ANY WRITER who's ever worked the cop shop or court beats knows what a wealth of fabulous material lies buried, like precious ore, in the stratified landfill site of true-crime occurrences. Some of the more sensational cases have been turned into books and movies by astute reporters, while other cases, just as intriguing, aren't spectacular enough to merit that kind of treatment.
Tales of the latter sort have been captured in a pair of recent collections of crime stories from two provinces that share little, it seems, except a similar rogues' gallery of miscreants and villains.
Dean Jobb's Bluenose Justice lives up (or down) to its lurid subtitle, True Tales of Mischief, Mayhem and Murder. Nova Scotia has a long, colourful history and Jobb, a Halifax reporter, has a keen sense of storytelling, combined with the kind of research skills required to dig out these gems of wrongdoing.
Carefully crafted, they range from tales of opinionated, eccentric judges who would not last an hour in today's politically correct justice System to accounts Of Murder most foul. One of the most fascinating is a drama-of-manners surrounding the murder of a Sydney man who refused to marry the young maiden he had allegedly "dishonoured." The affair is complicated by social mores and the fact that the judge in the mid- 1800s case was also the father of the murder victim, and no lawyer in the area wanted to touch the case.
Other stories come out of Nova Scotia's rich seafaring lore. "Randell's Last Stand," for instance, is the kind of privateer tale that puts the old pirate movies to shame. It also shows the kind of banal legal niceties the seafaring adventurers faced after their exploits.
Barbara Smith's collection of Alberta crime stories, Deadly Encounters, proves that human nature is the same, whether on the high seas or the high plains.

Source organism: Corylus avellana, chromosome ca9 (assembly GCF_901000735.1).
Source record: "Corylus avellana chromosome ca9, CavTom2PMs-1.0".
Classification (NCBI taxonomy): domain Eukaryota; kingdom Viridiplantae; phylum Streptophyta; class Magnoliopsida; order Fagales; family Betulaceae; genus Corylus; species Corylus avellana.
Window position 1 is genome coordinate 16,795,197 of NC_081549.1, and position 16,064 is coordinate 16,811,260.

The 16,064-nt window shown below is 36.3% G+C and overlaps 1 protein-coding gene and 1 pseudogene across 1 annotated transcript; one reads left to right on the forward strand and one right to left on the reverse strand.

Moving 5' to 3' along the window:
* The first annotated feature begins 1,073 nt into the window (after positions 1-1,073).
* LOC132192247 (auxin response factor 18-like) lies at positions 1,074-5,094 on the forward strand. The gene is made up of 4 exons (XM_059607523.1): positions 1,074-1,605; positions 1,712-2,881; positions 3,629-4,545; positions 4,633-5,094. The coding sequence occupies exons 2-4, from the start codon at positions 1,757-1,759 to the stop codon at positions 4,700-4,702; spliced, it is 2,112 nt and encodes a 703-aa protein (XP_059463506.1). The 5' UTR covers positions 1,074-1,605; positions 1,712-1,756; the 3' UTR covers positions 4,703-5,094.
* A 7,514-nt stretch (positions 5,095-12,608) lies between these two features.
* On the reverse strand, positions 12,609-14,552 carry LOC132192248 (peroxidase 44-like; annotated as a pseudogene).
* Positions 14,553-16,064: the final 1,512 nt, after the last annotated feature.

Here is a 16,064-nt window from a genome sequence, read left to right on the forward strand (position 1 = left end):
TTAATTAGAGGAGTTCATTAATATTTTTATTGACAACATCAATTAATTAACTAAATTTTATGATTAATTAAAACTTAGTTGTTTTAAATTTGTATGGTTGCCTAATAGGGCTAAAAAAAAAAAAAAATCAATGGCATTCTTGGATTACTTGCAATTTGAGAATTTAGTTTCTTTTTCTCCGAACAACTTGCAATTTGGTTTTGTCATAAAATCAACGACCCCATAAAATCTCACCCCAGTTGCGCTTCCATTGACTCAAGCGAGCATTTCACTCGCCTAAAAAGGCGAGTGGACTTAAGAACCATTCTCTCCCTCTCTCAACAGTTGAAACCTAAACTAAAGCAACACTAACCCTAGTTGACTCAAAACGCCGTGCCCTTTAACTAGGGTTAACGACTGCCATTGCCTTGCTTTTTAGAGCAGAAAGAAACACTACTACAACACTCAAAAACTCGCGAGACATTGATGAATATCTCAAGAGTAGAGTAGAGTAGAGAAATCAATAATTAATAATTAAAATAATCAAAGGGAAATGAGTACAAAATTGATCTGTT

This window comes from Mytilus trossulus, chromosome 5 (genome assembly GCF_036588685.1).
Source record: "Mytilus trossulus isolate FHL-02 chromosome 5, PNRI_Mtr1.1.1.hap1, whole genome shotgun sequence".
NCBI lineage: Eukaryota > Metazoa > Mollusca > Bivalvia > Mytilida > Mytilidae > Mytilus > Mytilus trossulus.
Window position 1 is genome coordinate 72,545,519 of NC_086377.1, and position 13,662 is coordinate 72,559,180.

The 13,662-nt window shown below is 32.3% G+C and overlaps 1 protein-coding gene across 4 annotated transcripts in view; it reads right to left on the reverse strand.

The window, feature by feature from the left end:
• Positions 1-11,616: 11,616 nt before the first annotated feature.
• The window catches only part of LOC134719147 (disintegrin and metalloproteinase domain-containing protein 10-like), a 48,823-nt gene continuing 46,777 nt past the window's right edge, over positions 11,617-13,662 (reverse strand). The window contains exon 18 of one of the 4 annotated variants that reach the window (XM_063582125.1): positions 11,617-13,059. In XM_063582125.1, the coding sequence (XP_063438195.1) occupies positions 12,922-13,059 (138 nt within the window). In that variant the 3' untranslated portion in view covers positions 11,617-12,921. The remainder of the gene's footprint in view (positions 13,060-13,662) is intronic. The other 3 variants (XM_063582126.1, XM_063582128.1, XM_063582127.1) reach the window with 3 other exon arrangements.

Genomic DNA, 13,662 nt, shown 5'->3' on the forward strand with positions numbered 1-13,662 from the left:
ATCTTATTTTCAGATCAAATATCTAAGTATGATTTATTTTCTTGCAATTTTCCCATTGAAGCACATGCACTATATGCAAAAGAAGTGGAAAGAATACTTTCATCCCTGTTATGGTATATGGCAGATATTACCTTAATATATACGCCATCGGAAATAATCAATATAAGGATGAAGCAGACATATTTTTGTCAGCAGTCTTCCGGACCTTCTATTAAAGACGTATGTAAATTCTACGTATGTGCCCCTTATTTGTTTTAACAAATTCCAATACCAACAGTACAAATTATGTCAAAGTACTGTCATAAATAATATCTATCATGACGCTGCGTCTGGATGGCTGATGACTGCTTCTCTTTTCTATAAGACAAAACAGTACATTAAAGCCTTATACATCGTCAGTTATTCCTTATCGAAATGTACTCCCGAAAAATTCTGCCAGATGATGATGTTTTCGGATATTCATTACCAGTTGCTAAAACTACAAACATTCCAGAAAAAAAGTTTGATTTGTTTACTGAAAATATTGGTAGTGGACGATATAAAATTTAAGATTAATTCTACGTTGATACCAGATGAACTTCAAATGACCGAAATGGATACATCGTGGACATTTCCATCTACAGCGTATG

Some of Smith's stories are frustratingly incomplete, still unsolved after decades of investigations and speculation. But that is also part of what raises them above the too-pat, Hollywoodized crime fiction to which we've become accustomed in our TV shows, movies, and popular books. These stories follow no cliched formulae, and refuse to be neatly wrapped up. The Still unsolved murder of MaryAnn Plett, for instance, is a poignant, detailed account of a crime and its tragic effects on those left behind to Mourn and to wonder.
Plett was a Young Edmonton realtor who disappeared one day in 1971 while on her way to show a rural property to a client. After seven months of anguish for Plett's family and friends, her body was found. The Client, an elusive "Mr. Cooper," was never found, despite an intensive police investigation. A frightening footnote to the story adds that another female realtor in the area received a call from a "Mr. Cooper." But she never met him, and he left no other traces.
Smith relates the torture endured by Plett's husband, Jake, following the disappearance. False leads, crank phone calls, and the demands of his children severely tested his strong Christian beliefs. Like the other stories in this book, this report takes us behind the headlines and shows us the real people involved in the tragedies that crop up in our daily news. All the stories are well documented and told in a straightforward, accessible style, without sensationalism (in contrast with the title and the lurid cover).
These two collections not only make for fascinating reading on their own, they also serve to flesh out and personalize the history of this country. If nothing else, they show that, sadly, this country's history is just as "exciting" as any other country's when it comes to colourful characters and crimes.